The good news is we may be beginning to see a light at the end of our tunnel. The bad news is, we don’t know for sure how far way the actual end of the tunnel is, nor what exactly we will experience once we come through the tunnel.
As I mentioned last week – and everyone knew already – Governor Northam opened the door for churches to legally begin gathering again for in-person worship. Many also seem aware that on Friday President Trump strongly urged the governors of states still prohibiting gatherings to make an exception for churches, though that urging has no effect on Virginia since any prohibition had already been lifted. I appreciate the President’s recognition of churches being “essential” (which many of us already knew). Perhaps less helpful, though seeming well intended, are reports that state the President told churches to open their doors this weekend. With all due respect to the civil authorities, it is the place of neither the Governor nor the President to dictate what churches must and cannot do.
Several weeks ago the Elders of Grace Covenant decided to suspend in-person worship, and all in-person ministry activities, for an indefinite time because we believed that it was best for the physical health of the congregation. We made this decision before there were any executive orders issued from Richmond. We made the decision because we believed wisdom dictated we do so, and because God’s Word requires we do everything in our power to preserve life. Speaking only for myself, I have no regrets about that decision; nor have I heard regret expressed by any other church officer.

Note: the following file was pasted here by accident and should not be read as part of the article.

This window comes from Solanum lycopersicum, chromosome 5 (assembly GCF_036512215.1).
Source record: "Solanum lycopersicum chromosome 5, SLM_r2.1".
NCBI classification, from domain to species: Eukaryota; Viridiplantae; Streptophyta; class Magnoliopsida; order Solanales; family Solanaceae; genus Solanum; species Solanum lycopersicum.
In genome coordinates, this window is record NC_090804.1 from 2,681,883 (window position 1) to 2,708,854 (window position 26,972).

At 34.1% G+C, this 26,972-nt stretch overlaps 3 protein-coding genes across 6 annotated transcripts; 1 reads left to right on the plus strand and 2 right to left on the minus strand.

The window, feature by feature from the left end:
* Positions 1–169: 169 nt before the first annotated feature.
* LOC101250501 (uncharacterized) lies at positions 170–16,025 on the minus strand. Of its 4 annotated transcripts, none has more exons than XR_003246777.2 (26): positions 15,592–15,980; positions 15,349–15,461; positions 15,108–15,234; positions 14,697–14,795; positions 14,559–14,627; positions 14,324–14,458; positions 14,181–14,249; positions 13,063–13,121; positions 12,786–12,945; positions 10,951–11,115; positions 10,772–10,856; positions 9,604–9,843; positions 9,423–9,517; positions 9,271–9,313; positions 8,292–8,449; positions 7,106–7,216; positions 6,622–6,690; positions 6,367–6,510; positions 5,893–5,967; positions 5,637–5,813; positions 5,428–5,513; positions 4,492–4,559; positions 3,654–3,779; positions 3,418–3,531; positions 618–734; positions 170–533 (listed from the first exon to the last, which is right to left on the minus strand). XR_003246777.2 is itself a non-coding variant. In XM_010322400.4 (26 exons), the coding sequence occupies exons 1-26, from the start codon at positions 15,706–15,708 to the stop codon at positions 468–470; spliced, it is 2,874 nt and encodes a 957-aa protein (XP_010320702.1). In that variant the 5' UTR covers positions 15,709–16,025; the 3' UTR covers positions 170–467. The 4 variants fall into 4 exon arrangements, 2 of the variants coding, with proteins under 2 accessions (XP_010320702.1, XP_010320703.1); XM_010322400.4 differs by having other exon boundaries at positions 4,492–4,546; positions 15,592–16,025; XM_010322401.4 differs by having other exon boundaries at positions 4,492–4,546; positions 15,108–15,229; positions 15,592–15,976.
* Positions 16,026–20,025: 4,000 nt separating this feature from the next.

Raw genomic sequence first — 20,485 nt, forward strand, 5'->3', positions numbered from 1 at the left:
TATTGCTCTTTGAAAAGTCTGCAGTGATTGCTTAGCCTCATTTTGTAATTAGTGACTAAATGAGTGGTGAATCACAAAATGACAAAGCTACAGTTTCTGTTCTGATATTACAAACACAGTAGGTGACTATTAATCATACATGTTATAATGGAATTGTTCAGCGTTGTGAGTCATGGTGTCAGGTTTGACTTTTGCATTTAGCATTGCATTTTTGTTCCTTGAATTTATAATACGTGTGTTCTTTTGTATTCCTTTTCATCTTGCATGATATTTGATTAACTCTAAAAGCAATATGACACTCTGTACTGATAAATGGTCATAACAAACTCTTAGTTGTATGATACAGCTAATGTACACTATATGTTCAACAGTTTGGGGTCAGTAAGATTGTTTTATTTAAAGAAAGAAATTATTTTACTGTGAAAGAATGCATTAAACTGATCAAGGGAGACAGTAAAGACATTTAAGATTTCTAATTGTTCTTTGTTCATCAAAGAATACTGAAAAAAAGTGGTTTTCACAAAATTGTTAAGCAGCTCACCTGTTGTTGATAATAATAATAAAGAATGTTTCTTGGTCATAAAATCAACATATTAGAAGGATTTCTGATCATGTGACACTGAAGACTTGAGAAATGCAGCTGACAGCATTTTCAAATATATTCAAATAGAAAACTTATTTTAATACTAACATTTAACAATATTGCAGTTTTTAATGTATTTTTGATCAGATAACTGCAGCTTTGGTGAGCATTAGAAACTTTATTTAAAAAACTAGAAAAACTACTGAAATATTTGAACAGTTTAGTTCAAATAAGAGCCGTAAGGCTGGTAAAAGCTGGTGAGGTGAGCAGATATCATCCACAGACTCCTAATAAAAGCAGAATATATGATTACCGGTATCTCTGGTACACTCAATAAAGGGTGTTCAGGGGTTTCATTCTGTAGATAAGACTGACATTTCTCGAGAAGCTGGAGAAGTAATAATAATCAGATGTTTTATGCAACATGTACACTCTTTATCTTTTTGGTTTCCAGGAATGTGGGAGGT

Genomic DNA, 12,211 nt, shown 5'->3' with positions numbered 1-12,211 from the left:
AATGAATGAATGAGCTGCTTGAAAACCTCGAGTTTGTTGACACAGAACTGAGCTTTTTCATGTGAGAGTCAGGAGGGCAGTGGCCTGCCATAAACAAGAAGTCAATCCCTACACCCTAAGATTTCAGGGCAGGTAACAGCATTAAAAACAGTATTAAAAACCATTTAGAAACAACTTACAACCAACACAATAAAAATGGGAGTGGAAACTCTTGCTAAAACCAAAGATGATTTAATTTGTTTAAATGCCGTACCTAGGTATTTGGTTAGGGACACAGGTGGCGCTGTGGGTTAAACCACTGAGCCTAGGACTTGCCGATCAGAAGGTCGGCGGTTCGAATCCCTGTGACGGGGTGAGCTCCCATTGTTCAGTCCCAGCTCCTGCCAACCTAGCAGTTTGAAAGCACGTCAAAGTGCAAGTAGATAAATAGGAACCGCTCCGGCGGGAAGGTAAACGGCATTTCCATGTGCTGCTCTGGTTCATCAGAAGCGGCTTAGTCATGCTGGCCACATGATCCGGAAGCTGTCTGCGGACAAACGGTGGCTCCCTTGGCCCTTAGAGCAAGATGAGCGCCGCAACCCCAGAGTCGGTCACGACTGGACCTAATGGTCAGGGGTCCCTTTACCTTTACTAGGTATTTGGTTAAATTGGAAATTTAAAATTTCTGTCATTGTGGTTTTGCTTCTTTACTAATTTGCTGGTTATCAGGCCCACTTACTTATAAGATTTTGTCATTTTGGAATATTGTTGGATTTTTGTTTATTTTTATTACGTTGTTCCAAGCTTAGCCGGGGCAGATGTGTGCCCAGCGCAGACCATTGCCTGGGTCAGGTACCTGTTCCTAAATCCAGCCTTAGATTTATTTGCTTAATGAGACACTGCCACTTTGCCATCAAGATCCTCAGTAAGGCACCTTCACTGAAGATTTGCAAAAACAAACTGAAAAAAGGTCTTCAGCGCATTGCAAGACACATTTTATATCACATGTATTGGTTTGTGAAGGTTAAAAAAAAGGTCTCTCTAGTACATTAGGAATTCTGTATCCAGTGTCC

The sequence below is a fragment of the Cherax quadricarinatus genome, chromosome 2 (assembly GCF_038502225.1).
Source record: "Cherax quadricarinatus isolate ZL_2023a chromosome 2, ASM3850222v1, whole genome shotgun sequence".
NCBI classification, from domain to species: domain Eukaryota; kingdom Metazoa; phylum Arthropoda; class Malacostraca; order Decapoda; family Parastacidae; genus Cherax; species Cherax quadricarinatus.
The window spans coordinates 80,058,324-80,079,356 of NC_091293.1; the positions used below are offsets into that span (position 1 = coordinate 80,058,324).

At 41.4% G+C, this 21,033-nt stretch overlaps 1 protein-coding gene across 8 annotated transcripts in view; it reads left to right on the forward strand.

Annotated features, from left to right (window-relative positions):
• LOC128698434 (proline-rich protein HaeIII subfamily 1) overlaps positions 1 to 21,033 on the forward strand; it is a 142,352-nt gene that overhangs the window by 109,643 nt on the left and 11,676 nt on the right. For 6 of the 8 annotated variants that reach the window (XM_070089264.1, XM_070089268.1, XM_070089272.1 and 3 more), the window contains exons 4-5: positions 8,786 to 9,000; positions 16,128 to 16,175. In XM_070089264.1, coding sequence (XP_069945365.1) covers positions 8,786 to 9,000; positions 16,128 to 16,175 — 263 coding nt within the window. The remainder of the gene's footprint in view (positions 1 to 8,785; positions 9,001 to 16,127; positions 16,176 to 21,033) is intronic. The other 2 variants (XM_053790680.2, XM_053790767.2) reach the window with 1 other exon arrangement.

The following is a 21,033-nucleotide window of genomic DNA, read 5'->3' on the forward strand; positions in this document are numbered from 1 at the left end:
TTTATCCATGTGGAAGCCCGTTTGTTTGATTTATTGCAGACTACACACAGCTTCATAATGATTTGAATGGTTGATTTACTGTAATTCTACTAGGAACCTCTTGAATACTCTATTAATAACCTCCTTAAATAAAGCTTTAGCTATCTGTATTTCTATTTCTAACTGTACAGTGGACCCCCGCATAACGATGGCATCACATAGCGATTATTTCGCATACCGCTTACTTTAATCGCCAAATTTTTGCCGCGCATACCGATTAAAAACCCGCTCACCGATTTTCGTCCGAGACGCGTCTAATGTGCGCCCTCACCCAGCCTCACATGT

We are now coming to the time for us to re-open the doors to the church for in-person worship. Not because the President says we must, or because the Governor says we can, but because we believe it is time. At least, we believe it is time to begin a phased re-gathering, with appropriate precautions, allowing those who are at lower risk of serious effects from the COVID virus to gather for in-person worship. But there are a number of preparations that we feel we need to make before simply swinging the church doors wide open. In this note I hope to communicate the pertinent decisions and the essence of the thinking of Grace Covenant’s church officers.
As many are aware, Grace Covenant’s Elders and Deacons met this past Tuesday evening, via Zoom, to discuss the particulars about re-opening, the protocols that will need to be put in place for the protection of worshipers, and the preparations that will need to be made. It was a fruitful and good spirited meeting.